medium plasticity clays (7.5 b MBI b 12; BC1); high plasticity clays (12 b MBI b 16; BC2); and very high plasticity clays (16 b MBI b 30; BC3 and some WB); exceptionally high plasticity only occurs in bentonites among ceramic raw materials.

These restrictions deviate from established reference schemes and can be linked to the technological behavior in the production of tiles.

There are numerous instances of BC being utilized in the production of tiles; examples include clays from the Donbass, Ukraine; Santa Cruz, Argentina; and Westerwald, Germany.

Kaolins Ceramic Clays

Pyrophyllitic Ceramic Clays

Pyrophyllite can occur in ceramic clays materials used to make ceramic tiles in concentrations ranging from a few percent to 80% weight.

Pyrophyllite differs technologically from kaolinite, so it is convenient to classify raw materials containing a significant amount of pyrophyllite (N20%) as Pyrophyllitic Clays (PC) because they typically exhibit lower loss on ignition, easier compaction, and lower refractoriness than kaolins.

PC are often clay stones of various origin that include pyrophyllite, quartz, feldspars, and frequently kaolinite and/or illite or sericite in addition to the aforementioned minerals.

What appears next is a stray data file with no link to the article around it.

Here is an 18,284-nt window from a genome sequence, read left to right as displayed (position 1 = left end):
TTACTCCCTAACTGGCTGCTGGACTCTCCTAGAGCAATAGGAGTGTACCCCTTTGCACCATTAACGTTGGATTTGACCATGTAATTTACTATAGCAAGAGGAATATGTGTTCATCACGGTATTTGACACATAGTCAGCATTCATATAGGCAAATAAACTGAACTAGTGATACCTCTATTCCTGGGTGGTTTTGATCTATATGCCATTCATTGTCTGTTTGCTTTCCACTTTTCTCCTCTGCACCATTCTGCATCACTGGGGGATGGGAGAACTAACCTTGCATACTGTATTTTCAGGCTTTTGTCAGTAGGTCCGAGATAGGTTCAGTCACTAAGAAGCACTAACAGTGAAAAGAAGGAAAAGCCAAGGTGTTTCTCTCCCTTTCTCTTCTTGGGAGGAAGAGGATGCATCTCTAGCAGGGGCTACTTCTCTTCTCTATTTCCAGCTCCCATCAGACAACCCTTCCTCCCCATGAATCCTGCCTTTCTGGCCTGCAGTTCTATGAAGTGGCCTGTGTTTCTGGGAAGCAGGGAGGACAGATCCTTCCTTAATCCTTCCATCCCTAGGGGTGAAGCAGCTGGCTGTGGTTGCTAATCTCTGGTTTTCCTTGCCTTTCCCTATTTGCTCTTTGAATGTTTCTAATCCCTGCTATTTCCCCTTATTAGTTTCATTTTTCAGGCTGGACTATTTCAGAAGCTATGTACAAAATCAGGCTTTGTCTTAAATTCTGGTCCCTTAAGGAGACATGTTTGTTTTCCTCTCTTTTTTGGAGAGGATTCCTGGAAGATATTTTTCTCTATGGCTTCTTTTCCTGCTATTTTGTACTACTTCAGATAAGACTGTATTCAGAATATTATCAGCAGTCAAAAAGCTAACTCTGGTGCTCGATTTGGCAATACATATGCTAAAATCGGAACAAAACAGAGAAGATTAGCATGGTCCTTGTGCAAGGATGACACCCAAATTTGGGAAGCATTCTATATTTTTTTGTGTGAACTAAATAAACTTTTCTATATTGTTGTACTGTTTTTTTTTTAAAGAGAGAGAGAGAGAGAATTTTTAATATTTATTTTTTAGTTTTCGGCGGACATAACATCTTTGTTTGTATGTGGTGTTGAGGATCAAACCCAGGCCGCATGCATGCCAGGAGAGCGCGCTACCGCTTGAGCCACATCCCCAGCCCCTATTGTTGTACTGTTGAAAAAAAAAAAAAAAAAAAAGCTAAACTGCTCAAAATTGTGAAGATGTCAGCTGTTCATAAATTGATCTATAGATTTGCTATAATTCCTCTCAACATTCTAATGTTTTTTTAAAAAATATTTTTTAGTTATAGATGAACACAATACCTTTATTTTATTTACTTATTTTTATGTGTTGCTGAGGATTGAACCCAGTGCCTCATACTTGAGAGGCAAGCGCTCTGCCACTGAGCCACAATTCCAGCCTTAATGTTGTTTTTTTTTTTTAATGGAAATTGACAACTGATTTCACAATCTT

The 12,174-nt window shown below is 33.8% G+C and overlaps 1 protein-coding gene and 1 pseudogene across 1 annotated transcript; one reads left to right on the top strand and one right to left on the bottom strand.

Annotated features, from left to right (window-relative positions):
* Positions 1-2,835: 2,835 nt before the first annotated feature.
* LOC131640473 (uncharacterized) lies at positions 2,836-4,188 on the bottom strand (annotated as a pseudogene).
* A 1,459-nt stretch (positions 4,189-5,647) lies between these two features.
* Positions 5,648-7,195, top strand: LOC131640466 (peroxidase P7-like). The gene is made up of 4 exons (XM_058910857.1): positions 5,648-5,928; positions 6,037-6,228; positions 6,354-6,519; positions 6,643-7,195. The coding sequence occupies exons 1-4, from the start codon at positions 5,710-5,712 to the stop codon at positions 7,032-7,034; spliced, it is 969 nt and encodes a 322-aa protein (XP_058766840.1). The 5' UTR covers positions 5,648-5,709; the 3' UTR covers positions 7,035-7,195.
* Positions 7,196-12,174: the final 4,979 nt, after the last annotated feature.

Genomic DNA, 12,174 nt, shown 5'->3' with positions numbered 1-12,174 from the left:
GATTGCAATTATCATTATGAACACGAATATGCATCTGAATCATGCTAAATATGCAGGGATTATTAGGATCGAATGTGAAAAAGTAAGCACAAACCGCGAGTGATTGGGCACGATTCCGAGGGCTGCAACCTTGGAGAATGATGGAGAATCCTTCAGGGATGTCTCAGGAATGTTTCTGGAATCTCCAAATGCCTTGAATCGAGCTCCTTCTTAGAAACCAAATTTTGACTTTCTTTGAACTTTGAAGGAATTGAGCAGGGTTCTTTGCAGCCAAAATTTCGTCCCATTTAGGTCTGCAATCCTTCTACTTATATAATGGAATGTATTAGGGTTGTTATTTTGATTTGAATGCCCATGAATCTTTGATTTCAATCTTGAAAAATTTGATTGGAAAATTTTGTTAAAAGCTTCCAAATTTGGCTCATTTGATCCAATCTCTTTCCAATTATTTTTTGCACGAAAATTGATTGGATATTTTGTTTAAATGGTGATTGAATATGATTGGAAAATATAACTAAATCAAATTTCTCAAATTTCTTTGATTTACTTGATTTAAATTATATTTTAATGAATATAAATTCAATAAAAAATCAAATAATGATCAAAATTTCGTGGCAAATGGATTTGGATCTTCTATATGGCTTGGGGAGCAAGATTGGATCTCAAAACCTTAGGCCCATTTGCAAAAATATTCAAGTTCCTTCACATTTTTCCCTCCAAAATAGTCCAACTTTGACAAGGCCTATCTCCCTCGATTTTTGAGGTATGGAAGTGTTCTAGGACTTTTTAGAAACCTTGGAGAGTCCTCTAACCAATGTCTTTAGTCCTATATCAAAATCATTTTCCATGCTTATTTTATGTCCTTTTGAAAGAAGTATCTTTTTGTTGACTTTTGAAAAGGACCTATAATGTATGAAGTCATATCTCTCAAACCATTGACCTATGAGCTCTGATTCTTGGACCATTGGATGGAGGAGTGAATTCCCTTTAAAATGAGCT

Pyrophyllitic clays are used to make tiles, particularly in India; Argentina; they can replace BC in various applications and are roseki in Japan and Korea.

In order to improve the plasticity of overly lean bodies, clays with a high smectite concentration and a low iron content (Fe2O3 at most 6%, but preferably below 2%) are employed in the production of tiles.

Despite the fact that the firing color of the terms richer in iron is relatively dark, this type of clay is frequently referred to as White Bentonites. Smectite and other phyllosilicates (interstratified I/S and less frequently kaolinite or illite), silica phases.

(quartz, cristobalite, tridymite, opal), feldspars, volcanic glass, and rock fragments are abundant in somewhat complicated mineralogical assemblages.

Although their maximum tolerable amount is limited by rheological properties during wet milling and spray-drying (smectite induces a sharp increase in slip viscosity and thixotropy) as well as by drying sensitivity, WB is largely used in tilemaking to increase the mechanical strength of unfired bodies.

Due to these technological limitations, it is recommended to have WB with a moderate activity and a little amount of smectite (i.e., Ca-exchanged terms). Italy, Greece, and Argentina are three countries that use WB in the production of tiles.